Parents' Guide to

Curse of Chucky

By Brian Costello, Common Sense Media Reviewer

age 17+

Heavy-handed blood and gore in sixth Chucky movie.

Movie R 2013 97 minutes
Curse of Chucky Poster Image

A Lot or a Little?

What you will—and won't—find in this movie.

Community Reviews

age 16+

Based on 8 parent reviews

age 12+

12 and up

This movie is an ok movie, I love how they try bringing Chucky back to scary after his last movie which was mostly comedy. There is a scene where a woman has an affair with the nanny. Some kissing scenes. Nothing not for tweens. There are violence and swear words. There are scenes where the family drinks though I dont remember smoking.

This title has:

Too much violence
Too much swearing
age 15+

Garbage advertised as Cinema

I think the only people giving this a good review are family friends of the Actors or the actors themselves. Plot: non-existent, sex: gratuitous and aimed at teenage boys, scares: ridiculous (20-something nanny in lingerie murdered while having video sex with employers wife). Add a wheelchair bound hottie (wheelchair from Neiman Marcus made of steel with no cushions) and people running around a house at night making noise and screaming at the top of their lungs while others just peacefully sleep, and you have one big pile of crap. Do not waist your time.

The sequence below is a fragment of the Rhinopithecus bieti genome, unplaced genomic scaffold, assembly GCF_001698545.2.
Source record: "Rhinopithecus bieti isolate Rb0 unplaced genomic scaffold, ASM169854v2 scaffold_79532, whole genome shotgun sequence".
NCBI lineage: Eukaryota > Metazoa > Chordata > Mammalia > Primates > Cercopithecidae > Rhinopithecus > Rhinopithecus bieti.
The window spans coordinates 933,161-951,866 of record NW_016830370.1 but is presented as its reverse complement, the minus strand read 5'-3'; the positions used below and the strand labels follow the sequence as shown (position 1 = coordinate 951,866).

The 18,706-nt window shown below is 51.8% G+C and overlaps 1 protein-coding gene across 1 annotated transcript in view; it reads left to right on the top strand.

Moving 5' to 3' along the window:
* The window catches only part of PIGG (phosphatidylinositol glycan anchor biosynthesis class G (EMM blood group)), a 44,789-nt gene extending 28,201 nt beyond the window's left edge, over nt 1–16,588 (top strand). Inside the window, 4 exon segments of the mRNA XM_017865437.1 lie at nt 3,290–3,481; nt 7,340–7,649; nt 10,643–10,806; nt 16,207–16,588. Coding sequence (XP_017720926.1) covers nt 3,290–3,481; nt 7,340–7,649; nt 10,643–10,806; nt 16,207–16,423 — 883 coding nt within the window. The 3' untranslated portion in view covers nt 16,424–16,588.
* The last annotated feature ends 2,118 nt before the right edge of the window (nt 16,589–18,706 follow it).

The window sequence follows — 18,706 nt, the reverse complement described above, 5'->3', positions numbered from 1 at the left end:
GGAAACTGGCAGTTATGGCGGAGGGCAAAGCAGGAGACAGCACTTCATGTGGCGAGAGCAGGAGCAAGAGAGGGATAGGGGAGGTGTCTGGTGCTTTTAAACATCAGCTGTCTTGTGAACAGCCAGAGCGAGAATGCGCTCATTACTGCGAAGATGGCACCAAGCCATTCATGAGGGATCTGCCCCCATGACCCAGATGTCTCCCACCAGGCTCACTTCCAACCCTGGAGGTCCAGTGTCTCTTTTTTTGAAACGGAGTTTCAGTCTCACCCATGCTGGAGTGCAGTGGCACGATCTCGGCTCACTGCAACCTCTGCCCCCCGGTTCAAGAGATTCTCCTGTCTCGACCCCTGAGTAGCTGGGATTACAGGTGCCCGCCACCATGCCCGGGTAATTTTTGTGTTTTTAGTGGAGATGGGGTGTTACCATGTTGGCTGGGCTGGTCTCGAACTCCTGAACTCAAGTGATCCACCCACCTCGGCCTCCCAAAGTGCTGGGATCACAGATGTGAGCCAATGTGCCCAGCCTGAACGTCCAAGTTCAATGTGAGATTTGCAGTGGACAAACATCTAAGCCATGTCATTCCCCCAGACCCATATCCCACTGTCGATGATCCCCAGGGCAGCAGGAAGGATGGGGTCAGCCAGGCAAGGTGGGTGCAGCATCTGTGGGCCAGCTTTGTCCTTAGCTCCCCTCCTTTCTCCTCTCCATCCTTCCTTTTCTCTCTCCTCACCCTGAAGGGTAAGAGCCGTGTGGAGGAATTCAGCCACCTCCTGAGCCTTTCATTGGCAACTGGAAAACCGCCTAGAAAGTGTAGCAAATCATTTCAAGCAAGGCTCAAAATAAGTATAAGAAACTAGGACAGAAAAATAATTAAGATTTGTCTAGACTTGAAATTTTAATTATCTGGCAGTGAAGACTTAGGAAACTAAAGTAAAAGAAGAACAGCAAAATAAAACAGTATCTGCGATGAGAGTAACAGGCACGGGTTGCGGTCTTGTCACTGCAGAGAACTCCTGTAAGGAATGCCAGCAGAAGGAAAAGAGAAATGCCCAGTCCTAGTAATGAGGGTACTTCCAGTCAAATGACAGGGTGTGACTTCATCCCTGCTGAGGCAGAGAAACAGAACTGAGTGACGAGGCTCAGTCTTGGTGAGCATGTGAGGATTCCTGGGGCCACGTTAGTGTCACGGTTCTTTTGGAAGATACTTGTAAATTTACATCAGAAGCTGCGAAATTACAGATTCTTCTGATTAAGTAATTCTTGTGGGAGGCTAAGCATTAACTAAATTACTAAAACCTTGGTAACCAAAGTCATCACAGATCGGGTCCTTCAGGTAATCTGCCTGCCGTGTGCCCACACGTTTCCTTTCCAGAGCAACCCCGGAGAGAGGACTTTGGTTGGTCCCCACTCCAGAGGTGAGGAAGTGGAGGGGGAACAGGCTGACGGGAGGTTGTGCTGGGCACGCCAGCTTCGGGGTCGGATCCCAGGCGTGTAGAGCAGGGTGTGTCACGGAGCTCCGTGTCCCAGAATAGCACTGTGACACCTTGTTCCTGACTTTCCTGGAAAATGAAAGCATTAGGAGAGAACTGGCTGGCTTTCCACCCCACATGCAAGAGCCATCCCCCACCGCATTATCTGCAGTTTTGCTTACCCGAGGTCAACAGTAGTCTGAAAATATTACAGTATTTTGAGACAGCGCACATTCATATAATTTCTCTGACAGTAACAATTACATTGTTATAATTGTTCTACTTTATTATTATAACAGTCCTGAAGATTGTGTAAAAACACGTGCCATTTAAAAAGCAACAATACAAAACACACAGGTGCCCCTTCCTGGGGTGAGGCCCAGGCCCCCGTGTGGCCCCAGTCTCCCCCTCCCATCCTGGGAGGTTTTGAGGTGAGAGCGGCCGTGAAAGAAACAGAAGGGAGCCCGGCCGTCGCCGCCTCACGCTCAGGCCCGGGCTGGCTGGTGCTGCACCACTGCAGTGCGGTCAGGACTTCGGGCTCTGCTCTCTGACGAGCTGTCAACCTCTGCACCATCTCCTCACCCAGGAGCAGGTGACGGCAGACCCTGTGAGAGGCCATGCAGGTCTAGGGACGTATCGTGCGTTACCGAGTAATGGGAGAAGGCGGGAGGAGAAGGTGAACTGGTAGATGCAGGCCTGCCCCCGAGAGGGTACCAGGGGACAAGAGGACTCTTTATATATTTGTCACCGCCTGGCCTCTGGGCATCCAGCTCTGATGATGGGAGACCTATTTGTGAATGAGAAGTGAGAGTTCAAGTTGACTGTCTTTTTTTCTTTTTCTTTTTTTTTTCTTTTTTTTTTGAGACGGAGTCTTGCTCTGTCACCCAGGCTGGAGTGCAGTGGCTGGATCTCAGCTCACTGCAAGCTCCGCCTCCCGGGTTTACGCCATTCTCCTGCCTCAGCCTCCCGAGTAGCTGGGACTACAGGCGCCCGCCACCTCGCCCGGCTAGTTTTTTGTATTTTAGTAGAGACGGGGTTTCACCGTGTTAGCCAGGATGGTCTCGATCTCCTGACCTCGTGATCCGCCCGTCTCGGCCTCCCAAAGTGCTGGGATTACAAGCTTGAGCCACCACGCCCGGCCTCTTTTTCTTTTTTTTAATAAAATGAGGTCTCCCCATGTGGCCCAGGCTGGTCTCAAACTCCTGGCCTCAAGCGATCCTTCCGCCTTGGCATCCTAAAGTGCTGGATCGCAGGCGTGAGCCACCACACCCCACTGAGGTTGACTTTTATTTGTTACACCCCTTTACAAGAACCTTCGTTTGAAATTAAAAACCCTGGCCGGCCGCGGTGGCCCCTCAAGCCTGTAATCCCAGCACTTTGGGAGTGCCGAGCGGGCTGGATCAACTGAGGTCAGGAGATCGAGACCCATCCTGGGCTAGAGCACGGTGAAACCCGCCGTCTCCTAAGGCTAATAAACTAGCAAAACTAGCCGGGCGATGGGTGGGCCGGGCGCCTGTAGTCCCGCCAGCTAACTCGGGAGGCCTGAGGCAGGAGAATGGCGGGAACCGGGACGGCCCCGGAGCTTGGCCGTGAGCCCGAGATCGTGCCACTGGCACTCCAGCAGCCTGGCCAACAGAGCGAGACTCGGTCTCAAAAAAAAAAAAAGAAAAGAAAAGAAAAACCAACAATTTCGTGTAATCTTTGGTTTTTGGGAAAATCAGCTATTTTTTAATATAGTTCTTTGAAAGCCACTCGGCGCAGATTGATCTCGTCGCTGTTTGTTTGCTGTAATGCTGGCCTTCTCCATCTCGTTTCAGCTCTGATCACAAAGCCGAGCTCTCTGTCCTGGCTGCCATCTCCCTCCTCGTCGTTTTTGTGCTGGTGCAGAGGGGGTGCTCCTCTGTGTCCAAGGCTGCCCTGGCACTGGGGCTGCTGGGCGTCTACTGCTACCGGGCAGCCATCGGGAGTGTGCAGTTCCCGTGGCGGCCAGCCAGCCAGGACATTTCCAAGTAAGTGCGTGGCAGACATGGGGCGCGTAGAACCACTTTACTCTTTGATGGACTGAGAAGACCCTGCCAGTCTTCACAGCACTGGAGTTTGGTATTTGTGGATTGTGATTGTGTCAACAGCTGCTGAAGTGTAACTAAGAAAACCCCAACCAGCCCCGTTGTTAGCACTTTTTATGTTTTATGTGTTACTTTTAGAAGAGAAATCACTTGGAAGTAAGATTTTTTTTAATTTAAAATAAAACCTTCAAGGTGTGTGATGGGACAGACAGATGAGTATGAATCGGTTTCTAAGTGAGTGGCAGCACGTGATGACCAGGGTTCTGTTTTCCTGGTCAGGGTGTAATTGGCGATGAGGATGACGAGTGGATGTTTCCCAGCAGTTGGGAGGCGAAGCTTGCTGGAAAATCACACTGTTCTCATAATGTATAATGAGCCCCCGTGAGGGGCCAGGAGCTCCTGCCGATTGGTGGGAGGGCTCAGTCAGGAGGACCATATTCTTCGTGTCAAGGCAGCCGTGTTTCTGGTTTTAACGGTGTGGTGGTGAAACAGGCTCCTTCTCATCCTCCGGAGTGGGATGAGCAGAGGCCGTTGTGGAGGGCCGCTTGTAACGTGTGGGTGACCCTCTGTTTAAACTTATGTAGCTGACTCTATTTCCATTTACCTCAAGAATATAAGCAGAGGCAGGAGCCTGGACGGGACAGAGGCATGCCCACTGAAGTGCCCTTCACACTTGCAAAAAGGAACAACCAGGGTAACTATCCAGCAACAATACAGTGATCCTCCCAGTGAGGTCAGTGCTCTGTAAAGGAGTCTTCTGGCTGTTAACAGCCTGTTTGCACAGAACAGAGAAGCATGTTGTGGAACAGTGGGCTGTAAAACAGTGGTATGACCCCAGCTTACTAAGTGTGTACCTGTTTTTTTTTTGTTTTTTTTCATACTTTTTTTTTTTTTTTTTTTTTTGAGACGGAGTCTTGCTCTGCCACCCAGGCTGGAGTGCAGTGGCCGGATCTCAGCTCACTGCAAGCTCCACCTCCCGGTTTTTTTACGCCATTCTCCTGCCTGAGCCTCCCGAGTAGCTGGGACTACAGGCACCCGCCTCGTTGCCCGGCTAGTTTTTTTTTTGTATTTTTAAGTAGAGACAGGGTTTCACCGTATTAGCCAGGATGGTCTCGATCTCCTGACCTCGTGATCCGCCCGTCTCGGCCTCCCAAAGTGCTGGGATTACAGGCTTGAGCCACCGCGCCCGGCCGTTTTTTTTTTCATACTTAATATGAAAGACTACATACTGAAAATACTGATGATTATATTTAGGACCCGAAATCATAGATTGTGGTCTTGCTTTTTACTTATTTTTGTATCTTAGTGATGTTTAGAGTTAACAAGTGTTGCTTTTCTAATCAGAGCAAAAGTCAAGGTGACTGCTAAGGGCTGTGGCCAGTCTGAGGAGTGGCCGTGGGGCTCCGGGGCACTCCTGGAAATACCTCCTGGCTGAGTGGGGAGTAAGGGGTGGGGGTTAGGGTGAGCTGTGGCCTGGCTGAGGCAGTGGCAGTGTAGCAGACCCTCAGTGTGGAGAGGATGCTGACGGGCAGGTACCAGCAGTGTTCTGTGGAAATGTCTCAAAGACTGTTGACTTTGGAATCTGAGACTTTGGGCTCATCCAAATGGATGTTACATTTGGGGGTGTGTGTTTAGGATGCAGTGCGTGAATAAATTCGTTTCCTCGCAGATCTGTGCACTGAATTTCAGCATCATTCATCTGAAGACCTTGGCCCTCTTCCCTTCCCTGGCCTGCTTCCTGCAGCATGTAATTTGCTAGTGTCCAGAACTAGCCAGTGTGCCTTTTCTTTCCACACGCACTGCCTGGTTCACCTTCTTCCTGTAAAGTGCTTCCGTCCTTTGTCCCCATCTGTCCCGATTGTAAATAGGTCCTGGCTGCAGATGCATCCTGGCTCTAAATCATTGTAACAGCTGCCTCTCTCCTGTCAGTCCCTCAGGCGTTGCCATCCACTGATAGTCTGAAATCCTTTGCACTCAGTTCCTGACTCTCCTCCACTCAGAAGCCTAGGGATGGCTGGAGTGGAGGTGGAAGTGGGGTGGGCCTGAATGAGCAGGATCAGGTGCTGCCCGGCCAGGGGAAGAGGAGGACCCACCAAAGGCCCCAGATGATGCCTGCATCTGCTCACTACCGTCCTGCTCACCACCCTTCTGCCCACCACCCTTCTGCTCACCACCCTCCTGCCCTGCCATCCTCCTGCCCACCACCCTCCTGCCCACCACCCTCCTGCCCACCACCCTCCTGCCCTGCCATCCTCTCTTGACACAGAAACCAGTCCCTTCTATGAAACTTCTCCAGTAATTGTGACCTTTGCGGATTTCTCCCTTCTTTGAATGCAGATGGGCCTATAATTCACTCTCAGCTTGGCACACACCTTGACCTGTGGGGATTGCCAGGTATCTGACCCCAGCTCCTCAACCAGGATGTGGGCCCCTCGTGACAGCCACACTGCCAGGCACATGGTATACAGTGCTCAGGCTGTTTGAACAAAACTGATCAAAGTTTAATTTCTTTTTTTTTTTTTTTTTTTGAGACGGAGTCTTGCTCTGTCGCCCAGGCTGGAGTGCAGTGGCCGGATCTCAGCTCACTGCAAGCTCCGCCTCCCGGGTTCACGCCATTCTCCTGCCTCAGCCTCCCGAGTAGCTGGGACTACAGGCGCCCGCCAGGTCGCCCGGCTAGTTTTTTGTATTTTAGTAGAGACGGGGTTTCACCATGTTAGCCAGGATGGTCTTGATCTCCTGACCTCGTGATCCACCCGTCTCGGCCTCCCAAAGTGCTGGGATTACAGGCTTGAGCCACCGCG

Is It Any Good?

Our review:
Parents say (8):
Kids say (19):

The sixth movie in any movie franchise is rarely good, and this is no exception. Curse of Chucky is chock-full of heavy-handed moves like rain storms, fake-outs (characters tapping other characters on the shoulder accompanied by bursts of horror background music, for instance), and gratuitous blood and gore. The attempts to tie everything up into a neat bow at the end feel jarring, abrupt, and rushed. It more or less follows the typical horror movie formula of making the characters just human enough to care one way or the other if they're brutally murdered and ratcheting up the novelty in each new death.

And yet, it's not without merit, especially for the sixth movie of a franchise. The dinner scene in which Chucky has poured rat poison in one of the six dinners on the verge of being eaten is genuinely suspenseful, and one of the rare times in which the movie's tendency to go way overboard with the exaggerated tension and suspense is fun in a "whodunit" (whoeatsit?) kind of way. And the character of Nica shows a disabled woman who is, unlike so many portrayals of disabled people, three-dimensional, independent, and capable of being a lead character who can take on the horror movie monster rather than being just another victim.

Movie Details

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